At some point, the ministry for all and sundry simply became the Ministry of Women (Presidency) – the children, youth and disabled just fell off. And now there is Dlamini. Save to say that acting in the best interests of women has not been her forte. By SARA GON.
Rebecca Davis correctly points out in her piece this week (“Cabinet Reshuffle: Bathabile Dlamini’s appointment disrespects ALL South African women”, Daily Maverick, 27 February) that it “may be that the deployment of Dlamini is an example of an interim move, and that the portfolio of Women in the Presidency is one of the departments destined for the scrap heap in a few months’ time”.
She is every bit as correct in going on to say: “As things stand, that is a prospect we have no choice but to welcome. Better no Women’s Minister at all than one so irredeemably compromised that she is destined to cast her reputational (sic) shadow wherever she goes. And better no Women’s Ministry at all than a portfolio so disrespected that it can be used as a dumping ground for failed ministers in this way.”
Ms Davis needn’t express any regret at the prospect of the future demise of the Women’s Ministry, with Dlamini just baby-sitting it in the interim.
The Department of Women, Children, Youth and People with Disabilities was created by erstwhile president Jacob Zuma. We all knew that anything involving Zuma and women was bound to be an ineffectual embarrassment. With this department, he managed to embarrass four groups at once: women, children, youth (a distinction without a difference?) and the disabled.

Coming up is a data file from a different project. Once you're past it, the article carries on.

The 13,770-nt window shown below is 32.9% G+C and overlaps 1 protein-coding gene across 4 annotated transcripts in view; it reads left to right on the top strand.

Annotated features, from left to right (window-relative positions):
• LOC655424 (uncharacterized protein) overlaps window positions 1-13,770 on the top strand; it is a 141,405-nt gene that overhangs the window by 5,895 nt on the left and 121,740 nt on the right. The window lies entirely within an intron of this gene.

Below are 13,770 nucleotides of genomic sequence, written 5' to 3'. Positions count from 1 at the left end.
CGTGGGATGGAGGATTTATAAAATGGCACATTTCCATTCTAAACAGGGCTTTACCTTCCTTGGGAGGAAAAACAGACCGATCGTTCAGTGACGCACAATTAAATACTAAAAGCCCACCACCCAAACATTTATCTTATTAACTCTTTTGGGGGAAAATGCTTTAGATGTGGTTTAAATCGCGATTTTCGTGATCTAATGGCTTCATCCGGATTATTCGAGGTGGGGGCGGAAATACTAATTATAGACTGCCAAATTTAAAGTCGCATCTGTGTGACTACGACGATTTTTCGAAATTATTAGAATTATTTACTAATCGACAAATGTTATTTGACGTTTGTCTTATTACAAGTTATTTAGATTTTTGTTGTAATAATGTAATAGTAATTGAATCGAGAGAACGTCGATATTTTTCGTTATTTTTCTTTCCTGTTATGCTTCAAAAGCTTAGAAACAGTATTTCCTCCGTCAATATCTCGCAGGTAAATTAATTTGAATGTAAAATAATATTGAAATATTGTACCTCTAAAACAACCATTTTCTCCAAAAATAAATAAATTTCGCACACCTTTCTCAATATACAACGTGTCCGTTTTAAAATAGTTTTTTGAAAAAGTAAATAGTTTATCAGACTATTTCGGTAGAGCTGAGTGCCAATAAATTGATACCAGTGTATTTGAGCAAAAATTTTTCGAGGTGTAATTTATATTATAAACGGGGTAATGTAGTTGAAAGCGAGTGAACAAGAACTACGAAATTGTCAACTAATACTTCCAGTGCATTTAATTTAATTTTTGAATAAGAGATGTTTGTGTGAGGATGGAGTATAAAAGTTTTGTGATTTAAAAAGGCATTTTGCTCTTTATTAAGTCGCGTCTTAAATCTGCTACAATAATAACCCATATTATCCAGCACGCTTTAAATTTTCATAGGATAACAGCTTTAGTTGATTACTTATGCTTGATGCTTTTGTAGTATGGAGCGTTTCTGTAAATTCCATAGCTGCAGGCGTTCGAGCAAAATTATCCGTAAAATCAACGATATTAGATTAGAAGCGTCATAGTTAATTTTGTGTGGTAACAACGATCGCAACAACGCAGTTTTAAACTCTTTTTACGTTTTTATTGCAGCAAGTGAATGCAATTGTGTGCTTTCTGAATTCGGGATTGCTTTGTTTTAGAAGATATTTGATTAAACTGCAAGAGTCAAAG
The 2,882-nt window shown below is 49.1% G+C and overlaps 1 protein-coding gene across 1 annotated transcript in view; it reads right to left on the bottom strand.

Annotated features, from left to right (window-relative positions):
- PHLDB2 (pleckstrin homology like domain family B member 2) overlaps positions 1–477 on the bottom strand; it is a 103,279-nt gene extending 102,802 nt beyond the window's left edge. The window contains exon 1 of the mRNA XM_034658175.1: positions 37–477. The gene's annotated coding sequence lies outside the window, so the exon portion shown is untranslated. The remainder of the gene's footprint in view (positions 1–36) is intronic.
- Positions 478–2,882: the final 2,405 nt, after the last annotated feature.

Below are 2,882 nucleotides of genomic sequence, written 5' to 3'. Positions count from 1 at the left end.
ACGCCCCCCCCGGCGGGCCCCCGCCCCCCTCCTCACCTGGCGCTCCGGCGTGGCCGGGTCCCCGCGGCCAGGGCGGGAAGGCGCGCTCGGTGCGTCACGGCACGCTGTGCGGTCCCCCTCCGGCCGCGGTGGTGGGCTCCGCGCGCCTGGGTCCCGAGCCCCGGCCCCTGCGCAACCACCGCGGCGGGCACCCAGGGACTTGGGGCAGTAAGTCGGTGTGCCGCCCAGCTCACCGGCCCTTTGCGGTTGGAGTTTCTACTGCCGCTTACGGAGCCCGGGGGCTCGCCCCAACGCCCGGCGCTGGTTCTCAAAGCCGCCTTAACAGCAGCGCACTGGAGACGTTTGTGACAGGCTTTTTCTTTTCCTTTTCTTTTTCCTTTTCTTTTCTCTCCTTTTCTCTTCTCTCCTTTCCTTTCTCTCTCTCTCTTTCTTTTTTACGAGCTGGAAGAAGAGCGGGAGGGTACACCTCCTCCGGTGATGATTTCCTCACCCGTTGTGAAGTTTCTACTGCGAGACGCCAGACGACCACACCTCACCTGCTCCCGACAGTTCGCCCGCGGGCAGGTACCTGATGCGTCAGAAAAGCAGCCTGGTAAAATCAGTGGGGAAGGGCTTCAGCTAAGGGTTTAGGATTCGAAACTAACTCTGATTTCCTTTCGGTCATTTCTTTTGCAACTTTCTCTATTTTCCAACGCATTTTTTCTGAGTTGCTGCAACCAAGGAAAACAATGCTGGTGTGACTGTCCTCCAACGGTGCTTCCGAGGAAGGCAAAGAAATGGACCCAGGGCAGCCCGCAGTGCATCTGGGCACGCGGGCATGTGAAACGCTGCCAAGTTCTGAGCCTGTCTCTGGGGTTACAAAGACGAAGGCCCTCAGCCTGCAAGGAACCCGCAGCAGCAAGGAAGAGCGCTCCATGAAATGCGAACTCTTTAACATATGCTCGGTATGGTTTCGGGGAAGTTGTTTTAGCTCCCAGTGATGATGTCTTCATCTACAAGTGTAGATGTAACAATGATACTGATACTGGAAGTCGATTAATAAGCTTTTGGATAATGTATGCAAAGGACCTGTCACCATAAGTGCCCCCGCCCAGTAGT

Prior to Zuma’s ascension to the presidency in 2009, no such ministry existed.
Zuma had been acquitted of rape, but his reputation as a philanderer just grew. At the very least, the woman at the centre of the case was a comrade-in-exile’s daughter with whom Zuma indulged in unprotected sex. He fathered a child with the much younger daughter of a soccer mogul. A number of his other children are illegitimate.
In this licentious environment, former president Thabo Mbeki deployed Zuma to chair the government’s Moral Regeneration Movement.
This is the man who created the Department of Women, Children, Youth and People with Disabilities when he came to power in 2009. What exactly the department could do better than other spheres of government and civil society was never clear.
Women should have been outraged to be regarded as one of four groups that had legal, physical, and/or developmental limitations.
Children and certain people with disabilities do rely on the support or care-giving provided by other people. Children fall into a different category from adults with disabilities. The disabled fall into a very wide range whose needs for assistance and whose ability to work differ enormously.
Whatever reasons may have been given for the creation of the department, given our tortuous experience of the Zuma presidency, the department was most likely just a way to capture a female constituency and particularly the ANC Women’s League.
With that in mind, let’s look at who the women were who ran the department.
The first minister in this portfolio was Noluthando Mayende-Sibiya, whose reign lasted all of about a year from 2009 to 2010.
Professionally, Mayende-Sibiya was a nurse. In the short space of a year she was found to be indecisive, absent, incompetent, combative and unwilling to accept much-needed help.
Her successor, from 2010 to 2014, was Lulama (Lulu) Marytheresa Xingwana. Xingwana had been Deputy Minister of Mineral and Energy Affairs (2004 to 2006), Minister of Arts and Culture (2009 to 2010) and Minister of Agriculture and Land Affairs (2006 to 2009). Jill of all trades, mistress of none?